Tasmanian East Coast

The eastern Tasmanian coastline is rugged, isolated and one of the most pristine places on earth. Admired for its sugar-sand beaches, sparkling blue water and orange granite rocks, the coast is best explored by car. Fly into Hobart and make your way east before heading north.


Trimbolis Pizza + Pasta This St. Helens outpost is open late-ish and one of the only places in town to get a beer in the evening.


East Coast Wine Trail Sample Tassie wines.


Bay of Fires’ beaches This string of beaches on Tassie’s northeastern coast was named in 1773 by Captain Tobias Furneaux , who saw Aboriginal fires on the beaches.

Freycinet National Park World-renowned Wineglass Bay, one of the top beaches in the world, is a three hour return hike but well worth the effort. Also take a dip in Honeymoon Bay.

Port Arthur One of the best-preserved penal settlements in Australia, this 100 acre outdoor museum is a UNESCO World Heritage site. It is also the site of a 1996 mass shooting which prompted sweeping gun policy changes in Australia.


Big4 Iluka on Freycinet Holiday Park A family-friendly campground with private cabin accommodation in Cole’s Bay. The site is very near Freycinet National Park, nature trails, local wineries and a two minute walk from a white sand beach with beautiful sunsets. There is also a small grocery and cafe on the grounds.



Hobart is small with a population of just over 225,000, but in recent years has become a food and wine hub. We used this former British penal colony as a starting point for a road trip up the eastern coast.

Winters are cold in Tasmania. If you are going June through August bundle up!


Jack Greene Bar Cosy pub on the wharf with outdoor seating, local beers and good burgers.

Maharaja India Restaurant Casual, BYOB restaurant serving up tasty Indian.


Preachers Hip pub with board games, a fireplace and an outdoor beer garden. Recommended by a friend.

Republic Bar & Grill Popular dive with live music.


Mt. Wellington Drive to the top or hike up before sunset to admire views of the city and the River Derwent.

Salamanca Wharf Explore the shops and pubs in this main area. On Saturdays there is a local market.


No where should be too far from the central district. We rented a car and stayed at Rydges Hobart, a four star hotel in North Hobart with pretty views of the city, and about a 25 minute walk to Salamanca.



Sydney represents the best of New York City and Los Angeles - incredible restaurants and nightlife, excellent shopping, fabulous weather and world class beaches.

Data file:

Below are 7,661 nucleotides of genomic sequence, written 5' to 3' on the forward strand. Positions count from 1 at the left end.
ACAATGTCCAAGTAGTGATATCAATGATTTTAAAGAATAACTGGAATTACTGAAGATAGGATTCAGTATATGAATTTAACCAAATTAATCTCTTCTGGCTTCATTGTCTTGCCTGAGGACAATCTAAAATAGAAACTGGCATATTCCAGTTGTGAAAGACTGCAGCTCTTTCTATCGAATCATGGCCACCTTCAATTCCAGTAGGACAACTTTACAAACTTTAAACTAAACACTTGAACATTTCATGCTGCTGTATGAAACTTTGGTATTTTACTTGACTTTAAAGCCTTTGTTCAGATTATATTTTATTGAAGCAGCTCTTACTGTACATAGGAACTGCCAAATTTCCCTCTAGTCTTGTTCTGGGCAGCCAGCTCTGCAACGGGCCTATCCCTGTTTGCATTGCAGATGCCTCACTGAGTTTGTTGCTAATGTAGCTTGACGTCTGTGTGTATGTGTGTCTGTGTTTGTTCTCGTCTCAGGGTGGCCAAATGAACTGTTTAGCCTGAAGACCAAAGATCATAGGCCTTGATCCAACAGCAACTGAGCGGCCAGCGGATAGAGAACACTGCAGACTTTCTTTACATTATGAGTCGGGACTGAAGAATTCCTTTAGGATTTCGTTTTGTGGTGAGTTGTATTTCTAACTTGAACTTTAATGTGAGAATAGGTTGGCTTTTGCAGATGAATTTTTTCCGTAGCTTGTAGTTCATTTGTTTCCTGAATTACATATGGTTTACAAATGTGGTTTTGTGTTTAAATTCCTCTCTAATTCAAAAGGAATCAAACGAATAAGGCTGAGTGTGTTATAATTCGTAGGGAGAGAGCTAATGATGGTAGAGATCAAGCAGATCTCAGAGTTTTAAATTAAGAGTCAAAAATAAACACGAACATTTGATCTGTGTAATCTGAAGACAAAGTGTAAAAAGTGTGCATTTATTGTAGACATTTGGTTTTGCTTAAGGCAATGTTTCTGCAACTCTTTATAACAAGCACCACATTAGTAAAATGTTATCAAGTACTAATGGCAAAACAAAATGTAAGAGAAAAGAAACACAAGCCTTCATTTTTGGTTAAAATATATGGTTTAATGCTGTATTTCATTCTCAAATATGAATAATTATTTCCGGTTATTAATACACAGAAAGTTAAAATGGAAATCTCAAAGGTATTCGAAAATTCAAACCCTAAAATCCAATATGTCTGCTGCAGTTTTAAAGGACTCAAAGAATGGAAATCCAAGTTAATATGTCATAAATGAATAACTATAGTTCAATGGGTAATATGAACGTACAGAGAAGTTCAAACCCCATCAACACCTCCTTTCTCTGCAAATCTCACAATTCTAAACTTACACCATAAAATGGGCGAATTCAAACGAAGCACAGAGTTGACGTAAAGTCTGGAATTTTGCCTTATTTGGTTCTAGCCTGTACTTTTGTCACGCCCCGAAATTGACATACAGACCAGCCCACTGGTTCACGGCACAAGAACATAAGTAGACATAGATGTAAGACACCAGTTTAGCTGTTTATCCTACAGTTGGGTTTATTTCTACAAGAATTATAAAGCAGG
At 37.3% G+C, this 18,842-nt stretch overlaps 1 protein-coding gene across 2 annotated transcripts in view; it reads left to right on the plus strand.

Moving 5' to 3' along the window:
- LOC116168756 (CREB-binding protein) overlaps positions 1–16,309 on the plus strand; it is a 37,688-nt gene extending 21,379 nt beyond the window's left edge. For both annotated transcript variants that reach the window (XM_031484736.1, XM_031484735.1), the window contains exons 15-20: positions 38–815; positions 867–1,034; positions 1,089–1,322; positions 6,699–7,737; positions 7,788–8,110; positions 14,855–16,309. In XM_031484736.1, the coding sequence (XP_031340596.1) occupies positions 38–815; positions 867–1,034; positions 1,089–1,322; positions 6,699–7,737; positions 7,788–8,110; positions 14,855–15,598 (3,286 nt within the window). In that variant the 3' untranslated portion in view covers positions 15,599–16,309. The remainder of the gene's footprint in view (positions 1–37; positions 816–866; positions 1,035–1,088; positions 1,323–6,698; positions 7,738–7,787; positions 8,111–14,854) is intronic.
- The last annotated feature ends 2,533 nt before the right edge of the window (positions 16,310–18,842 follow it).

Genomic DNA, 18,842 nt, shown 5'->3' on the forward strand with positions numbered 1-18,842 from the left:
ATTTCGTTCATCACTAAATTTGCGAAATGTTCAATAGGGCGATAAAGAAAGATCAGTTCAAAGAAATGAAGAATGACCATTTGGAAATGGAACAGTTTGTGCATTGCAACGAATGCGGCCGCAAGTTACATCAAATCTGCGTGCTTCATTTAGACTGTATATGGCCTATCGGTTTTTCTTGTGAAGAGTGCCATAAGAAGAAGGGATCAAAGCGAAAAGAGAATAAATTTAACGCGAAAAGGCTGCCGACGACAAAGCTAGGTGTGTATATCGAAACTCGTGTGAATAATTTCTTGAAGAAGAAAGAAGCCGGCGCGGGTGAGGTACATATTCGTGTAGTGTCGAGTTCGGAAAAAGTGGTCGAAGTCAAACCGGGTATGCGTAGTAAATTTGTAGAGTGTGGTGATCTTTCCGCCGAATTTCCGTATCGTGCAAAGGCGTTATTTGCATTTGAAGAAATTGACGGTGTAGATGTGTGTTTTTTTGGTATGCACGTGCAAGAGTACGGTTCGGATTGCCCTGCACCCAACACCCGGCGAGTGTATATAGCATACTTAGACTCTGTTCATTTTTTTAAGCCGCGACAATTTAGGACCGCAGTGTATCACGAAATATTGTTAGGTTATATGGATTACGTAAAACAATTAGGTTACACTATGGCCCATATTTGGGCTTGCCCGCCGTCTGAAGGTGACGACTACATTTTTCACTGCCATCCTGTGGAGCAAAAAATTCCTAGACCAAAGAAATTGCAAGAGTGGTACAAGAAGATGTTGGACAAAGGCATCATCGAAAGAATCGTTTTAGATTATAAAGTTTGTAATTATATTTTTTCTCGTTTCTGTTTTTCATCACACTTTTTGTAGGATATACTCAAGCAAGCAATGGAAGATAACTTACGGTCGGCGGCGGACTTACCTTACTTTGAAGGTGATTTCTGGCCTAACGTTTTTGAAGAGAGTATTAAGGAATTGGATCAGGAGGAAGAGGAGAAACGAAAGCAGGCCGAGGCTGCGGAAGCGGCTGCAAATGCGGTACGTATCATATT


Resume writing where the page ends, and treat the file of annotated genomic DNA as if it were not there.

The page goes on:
A visa is required for most nationalities to enter Australia and can be obtained through the Australian Department of Home Affairs online in advance.

While Sydney is beautiful any time of year, the summer months of December through February are the busiest and most expensive time to visit.

Acquire and load an Opal card to access all public transportation - buses, trains and ferries. Uber is cheaper than taxis..

If it is your first trip to Australia, check out the book Tracks by Robyn Davidson, to better understand the challenges of living on the world’s driest continent (after Antarctica).


The Beresford Chic pub in Surry Hills with a leafy, garden patio.

The Glenmore Hotel Traditional, three-story pub in The Rocks, one of the oldest parts of town, with a beautiful view of the harbor.

Hugo’s Manly Go for the beach, stay for the pizza and cocktails.


The Argyle Hip bar and lounge in a large 1820s building and courtyard in The Rocks.

Burdekin Hotel in Darlinghurst In the heart of the gayborhood, this is a fun place for a night cap.

The Sheaf Sprawling pub and beer garden in Double Bay known for its music.

The Taphouse in Darlinghurst Great craft beers and live music.


The Blue Mountains Head west two hours by train for a day hike with stunning views of rolling mountains, waterfalls and eucalyptus forests.

Ferry from Circular Quay to Manly or Watson’s Bay

The Hunter Valley Head north for wine tastings in the bush.

Hyde Park and the Royal Botanic Garden Pack a picnic to enjoy on the lawns while admiring views of the Opera House and Harbour Bridge.

Oxford Street in Paddington Great shopping. Skip the masses on Market Street in the CBD and head to Paddo. Check out Paddington Market, an outdoor, multi-vendor market.

Newtown Sydney’s hipster capital. Check out King Road’s used bookstores, thrift shops and Middle Eastern and African food.

Paddy's Market Novelty souvenirs and produce at this Chinatown institution.

Sydney Beaches Explore world class beaches from Bondi to Maroubra. The six kilometer coast walk from Bondi to Coogee Beach is one of the prettiest in the world. Swim between the flags on the beach.

Sydney Opera House


For good food, shopping and easy access to the CBD, stay in one of the trendy neighborhoods of Surry Hills, Darlinghurst, Paddington or Woolloomooloo.

For beach-life and relaxation, any of the beach towns from Bondi, Tamarama, Bronte, Clovelly and Coogee will do.